Magazine Article | January 13, 2011

Pharmaceutical Facilities Of The Future

Source: Life Science Leader

By Timothy Tyson, Aptuit, Inc.

Unprecedented financial challenges and scientific opportunities are inspiring revolutionary change in the pharma industry’s approach to manufacturing. Through adoption of best practices drawn from other industries, the pharma industry could conservatively reduce the average COGS (cost of goods sold) by 20%, or $40 billion, per year.

In parallel with the intensifying need to reduce costs, we’re experiencing an explosion in our understanding of genomics, proteomics, and disease subtypes, all of which are creating new opportunities for drug developers. Layer upon this the pursuit of companion diagnostics and combination therapies, and traditional manufacturing processes, technologies, and facilities are stretched to their limits.

Manufacturing systems must be able to deliver the more diverse and challenging types of products being developed. The technology and skill sets needed to manufacture these novel therapies are becoming more complex, requiring significant investment at a time when the industry is experiencing overcapacity and excessive cost. Current capacity utilization in the industry ranges, at best, from 30% to 40%.
The need to improve flexibility and increase productivity and efficiency, all while reducing overall operating costs, will require drastic changes in the “pharmaceutical facility of the future.”

Agility And Flexibility
Drug manufacturing must become more agile and responsive, and drug manufacturers are demonstrating a willingness to relearn established ways of doing things. Manufacturing plants of the future will be increasingly more flexible, with production lines that respond quickly as opportunities arise. The use of portable and single-use, disposable equipment will be added or moved to wherever the need is and will be automatically incorporated into a wireless network and configured in the control system for batches to be produced. Integrated sensors will continuously monitor performance and quality parameters of each process on a real-time basis, thereby insuring product quality and generating data needed to optimize production. Simulation and data analysis tools will accelerate the transfer from development to full-scale manufacturing.

Lean manufacturing will become common practice. Quicker response times in accordance with market demands will require less warehouse stock. As patient treatments become increasingly individualized, greater flexibility in the definition and size of a batch will be required. Some therapies will be made to order rather than made to forecast.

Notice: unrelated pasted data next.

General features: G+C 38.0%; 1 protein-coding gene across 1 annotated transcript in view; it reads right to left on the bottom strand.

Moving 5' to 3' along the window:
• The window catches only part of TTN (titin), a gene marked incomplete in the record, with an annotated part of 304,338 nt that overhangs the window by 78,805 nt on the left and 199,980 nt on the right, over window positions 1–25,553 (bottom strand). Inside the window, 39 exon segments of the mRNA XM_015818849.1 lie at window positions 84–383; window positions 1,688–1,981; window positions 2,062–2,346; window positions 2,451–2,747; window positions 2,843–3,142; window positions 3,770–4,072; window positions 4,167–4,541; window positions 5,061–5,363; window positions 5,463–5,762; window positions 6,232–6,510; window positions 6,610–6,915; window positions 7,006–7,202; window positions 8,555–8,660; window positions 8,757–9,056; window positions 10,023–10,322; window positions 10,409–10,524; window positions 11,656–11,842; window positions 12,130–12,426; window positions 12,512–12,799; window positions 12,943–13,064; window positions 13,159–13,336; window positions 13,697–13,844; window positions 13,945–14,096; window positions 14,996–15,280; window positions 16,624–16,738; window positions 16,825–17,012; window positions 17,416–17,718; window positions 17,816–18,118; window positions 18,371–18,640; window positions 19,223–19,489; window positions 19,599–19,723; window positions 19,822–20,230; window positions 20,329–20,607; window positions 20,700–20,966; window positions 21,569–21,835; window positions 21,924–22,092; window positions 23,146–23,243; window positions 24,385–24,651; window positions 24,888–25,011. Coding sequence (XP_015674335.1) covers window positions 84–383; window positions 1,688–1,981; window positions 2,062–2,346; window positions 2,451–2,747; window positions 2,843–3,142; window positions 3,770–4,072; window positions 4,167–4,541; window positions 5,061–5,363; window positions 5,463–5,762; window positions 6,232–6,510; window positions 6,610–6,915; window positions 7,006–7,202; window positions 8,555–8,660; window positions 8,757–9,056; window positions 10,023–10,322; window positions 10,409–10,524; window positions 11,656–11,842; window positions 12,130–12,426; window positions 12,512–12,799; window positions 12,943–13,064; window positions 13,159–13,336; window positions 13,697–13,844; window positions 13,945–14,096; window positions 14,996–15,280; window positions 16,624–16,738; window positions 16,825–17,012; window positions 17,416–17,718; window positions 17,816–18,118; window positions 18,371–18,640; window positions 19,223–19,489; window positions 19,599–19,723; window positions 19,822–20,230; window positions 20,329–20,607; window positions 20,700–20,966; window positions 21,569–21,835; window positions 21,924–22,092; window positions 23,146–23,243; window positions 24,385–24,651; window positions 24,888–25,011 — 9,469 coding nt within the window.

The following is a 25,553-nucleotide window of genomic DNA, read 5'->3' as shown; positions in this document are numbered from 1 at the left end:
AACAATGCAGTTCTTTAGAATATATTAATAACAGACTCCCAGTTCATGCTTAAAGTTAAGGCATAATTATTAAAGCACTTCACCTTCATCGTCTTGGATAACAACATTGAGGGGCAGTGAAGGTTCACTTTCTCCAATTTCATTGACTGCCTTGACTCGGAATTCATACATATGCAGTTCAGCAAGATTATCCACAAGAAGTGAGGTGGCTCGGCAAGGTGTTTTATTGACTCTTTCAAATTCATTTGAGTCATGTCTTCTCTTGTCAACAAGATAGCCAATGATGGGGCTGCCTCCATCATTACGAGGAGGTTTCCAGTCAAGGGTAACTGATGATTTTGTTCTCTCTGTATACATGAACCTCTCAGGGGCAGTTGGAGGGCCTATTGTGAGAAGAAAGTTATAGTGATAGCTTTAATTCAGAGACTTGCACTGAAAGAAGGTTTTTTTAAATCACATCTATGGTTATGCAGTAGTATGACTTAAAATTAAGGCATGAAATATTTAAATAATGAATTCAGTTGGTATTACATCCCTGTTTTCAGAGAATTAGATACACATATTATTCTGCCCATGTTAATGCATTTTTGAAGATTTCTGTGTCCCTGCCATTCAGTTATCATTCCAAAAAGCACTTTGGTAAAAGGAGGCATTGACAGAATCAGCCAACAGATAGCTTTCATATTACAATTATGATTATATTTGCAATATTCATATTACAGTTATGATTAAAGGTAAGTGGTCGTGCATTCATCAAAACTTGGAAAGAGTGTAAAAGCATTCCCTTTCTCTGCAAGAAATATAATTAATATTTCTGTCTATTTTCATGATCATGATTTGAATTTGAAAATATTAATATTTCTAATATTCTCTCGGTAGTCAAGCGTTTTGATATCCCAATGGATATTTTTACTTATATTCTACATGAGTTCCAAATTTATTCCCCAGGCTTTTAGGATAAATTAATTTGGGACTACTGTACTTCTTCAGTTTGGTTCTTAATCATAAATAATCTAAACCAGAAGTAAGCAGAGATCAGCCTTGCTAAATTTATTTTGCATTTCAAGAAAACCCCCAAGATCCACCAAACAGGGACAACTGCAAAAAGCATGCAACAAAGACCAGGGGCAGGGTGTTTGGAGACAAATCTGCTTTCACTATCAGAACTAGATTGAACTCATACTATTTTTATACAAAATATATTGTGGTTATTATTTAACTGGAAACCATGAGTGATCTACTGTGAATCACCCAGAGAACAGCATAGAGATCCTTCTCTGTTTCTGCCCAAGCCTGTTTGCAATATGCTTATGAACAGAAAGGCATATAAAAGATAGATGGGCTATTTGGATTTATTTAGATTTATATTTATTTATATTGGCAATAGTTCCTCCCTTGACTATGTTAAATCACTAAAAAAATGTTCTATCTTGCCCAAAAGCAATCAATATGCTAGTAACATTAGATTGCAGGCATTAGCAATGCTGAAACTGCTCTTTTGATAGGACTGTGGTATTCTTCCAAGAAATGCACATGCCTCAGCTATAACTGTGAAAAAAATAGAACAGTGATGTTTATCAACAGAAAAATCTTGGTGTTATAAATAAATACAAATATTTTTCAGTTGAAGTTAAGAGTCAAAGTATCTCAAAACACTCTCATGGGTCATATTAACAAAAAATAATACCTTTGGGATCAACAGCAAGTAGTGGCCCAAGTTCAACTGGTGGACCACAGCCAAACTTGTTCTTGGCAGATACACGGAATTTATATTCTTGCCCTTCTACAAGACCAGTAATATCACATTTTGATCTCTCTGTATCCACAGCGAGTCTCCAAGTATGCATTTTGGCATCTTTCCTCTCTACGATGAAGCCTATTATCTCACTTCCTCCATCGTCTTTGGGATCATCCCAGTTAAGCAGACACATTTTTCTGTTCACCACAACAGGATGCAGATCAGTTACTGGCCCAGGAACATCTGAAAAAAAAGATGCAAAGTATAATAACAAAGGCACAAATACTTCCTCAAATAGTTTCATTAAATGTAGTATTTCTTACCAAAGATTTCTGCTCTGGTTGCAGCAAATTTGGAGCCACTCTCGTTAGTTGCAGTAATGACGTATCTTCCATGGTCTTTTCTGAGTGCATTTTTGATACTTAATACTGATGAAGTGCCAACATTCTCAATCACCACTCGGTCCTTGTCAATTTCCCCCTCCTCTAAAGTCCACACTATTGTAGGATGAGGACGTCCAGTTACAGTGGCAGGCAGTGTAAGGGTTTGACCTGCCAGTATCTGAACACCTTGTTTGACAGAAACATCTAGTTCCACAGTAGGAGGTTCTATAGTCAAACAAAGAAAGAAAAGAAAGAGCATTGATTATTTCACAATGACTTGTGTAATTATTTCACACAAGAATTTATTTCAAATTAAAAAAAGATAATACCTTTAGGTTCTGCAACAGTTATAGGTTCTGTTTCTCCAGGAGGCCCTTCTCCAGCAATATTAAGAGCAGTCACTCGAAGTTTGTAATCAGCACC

Facility Design
Manufacturing plants will increasingly utilize modular building strategies. Facilities will include disposable process equipment, enclosed clean rooms around process equipment, and lean design concepts. This approach provides significant cost savings and reduces start-up time frames for new facilities.

Designing outcomes into manufacturing processes via quality-by-design concepts will be critical to reducing costs, increasing efficiencies, and assuring regulatory compliance. Flexible facility design will contribute to reduced financial risk as products progress from Phase 1 to Phase 3. Traditional approaches require investment of millions of dollars into a facility for a product to be manufactured in the hope that the candidate will succeed in Phase 3 testing.

While agile and adaptable facility designs will become more widespread, dedicated manufacturing facilities will still be required under certain conditions, including large-volume products with high API and/or drug product demands, manufacture of highly potent or toxic drug substances, and the need for specialized processes.

Data/Knowledge mgt.
Increasing amounts of data will be generated and must be collected, integrated, made available and understandable, and preserved to meet regulatory and process improvement needs. Improvements to systems that manage data will be required to ensure patient safety, product quality, and cost containment. Pharmaceutical quality systems (PQS) must be able to collect, analyze, trend, and store data generated from process analytical applications (PAT).

The Way Forward
The pharma industry is facing monumental financial challenges but also extraordinary opportunities. These forces are combining to change the way the industry does business at its very core. An essential part of this revolution will be the transition from current manufacturing processes, technologies, and facilities to the facility of the future.


Timothy Tyson is chairman and CEO of Aptuit, Inc., which provides contract research, development, and manufacturing services. He has 30 years’ experience in the pharma industry, including top executive positions at Valeant Pharmaceuticals International, GlaxoSmithKline, Bristol-Myers, and Procter & Gamble. He is a member of various industry organizations such as ISPE (International Society for Pharmaceutical Engineering).